Such a strategy is made possible by the absence of Giroud, with all four of Arsenal's most attacking players possessing the mobility to press opponents quickly. Such diversity of attack will serve Arsenal well, particularly against teams who try to build from the back.

4. Game management is improving

Arsenal were content to retain possession in the middle of the park at the start of the second period, taking the sting out of any potential comeback

Game management has tended not to be one of Arsenal’s strong points over the years: all too often a lead would be gained and then extinguished thanks to some sloppy mistakes or questionable tactics.

On the evidence of the Basel game, though, things are improving. Having gone in at half-time with a two-goal advantage, Arsenal were content to retain possession in the middle of the park at the start of the second period, taking the sting out of any potential comeback. While Basel did create a few chances from corners, they ultimately ran out of steam before the final whistle as they attempted to prise the ball from the hosts.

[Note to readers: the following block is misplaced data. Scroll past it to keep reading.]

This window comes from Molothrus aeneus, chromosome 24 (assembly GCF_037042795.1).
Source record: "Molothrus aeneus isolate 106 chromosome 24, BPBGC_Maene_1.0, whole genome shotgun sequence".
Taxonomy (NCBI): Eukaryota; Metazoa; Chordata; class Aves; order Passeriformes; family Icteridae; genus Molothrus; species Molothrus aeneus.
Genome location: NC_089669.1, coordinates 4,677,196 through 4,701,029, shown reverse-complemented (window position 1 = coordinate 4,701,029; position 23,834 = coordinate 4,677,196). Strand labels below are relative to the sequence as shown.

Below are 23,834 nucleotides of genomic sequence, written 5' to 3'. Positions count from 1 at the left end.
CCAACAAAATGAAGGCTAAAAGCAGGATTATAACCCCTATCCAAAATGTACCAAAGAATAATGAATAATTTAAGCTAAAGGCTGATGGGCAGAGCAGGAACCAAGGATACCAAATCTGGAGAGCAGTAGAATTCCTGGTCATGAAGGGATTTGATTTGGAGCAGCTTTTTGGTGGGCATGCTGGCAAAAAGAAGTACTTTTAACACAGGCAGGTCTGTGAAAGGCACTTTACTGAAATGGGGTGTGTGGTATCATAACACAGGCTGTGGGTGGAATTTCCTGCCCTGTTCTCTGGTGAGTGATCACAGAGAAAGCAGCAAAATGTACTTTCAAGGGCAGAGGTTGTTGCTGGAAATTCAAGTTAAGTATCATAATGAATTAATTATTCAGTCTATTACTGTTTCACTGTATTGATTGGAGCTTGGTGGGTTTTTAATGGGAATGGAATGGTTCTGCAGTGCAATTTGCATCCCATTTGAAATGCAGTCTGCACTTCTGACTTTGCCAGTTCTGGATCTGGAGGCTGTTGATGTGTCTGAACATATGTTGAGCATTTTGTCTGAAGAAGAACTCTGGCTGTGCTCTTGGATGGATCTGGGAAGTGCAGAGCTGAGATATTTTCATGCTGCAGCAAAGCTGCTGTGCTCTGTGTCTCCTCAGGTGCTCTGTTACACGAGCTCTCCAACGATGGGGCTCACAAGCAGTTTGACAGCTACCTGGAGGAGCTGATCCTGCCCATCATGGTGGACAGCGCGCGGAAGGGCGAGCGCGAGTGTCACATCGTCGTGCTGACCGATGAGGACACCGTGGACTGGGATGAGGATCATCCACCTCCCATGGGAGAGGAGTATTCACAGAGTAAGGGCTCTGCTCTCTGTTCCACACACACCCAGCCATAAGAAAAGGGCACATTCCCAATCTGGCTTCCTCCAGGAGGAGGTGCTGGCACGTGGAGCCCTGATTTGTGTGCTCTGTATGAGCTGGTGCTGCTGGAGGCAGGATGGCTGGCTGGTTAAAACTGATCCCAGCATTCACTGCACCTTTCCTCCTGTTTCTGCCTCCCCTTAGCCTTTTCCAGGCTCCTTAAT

It was an improvement on Arsenal's display in the second half against Chelsea, when the Gunners gave up possession too easily by playing a number of difficult long balls towards Sanchez and Walcott. If they can see games out like they did against Basel, Arsenal will not let many leads slip this term.

5. Improved accuracy would give fans more confidence

As impressive as Arsenal have been in creating chances over the past few weeks, their finishing often leaves much to be desired. Only five of their 14 shots against Chelsea were on target (35 per cent), while only seven of 19 (36 per cent) required an intervention from Basel goalkeeper Tomas Vaclik on Wednesday.

Sanchez and Ozil are playing brilliantly but even they have been guilty of wasting opportunities; while such profligacy hasn't negatively affected the Gunners in recent games, they will have to be more clinical in front of goal in tighter matches.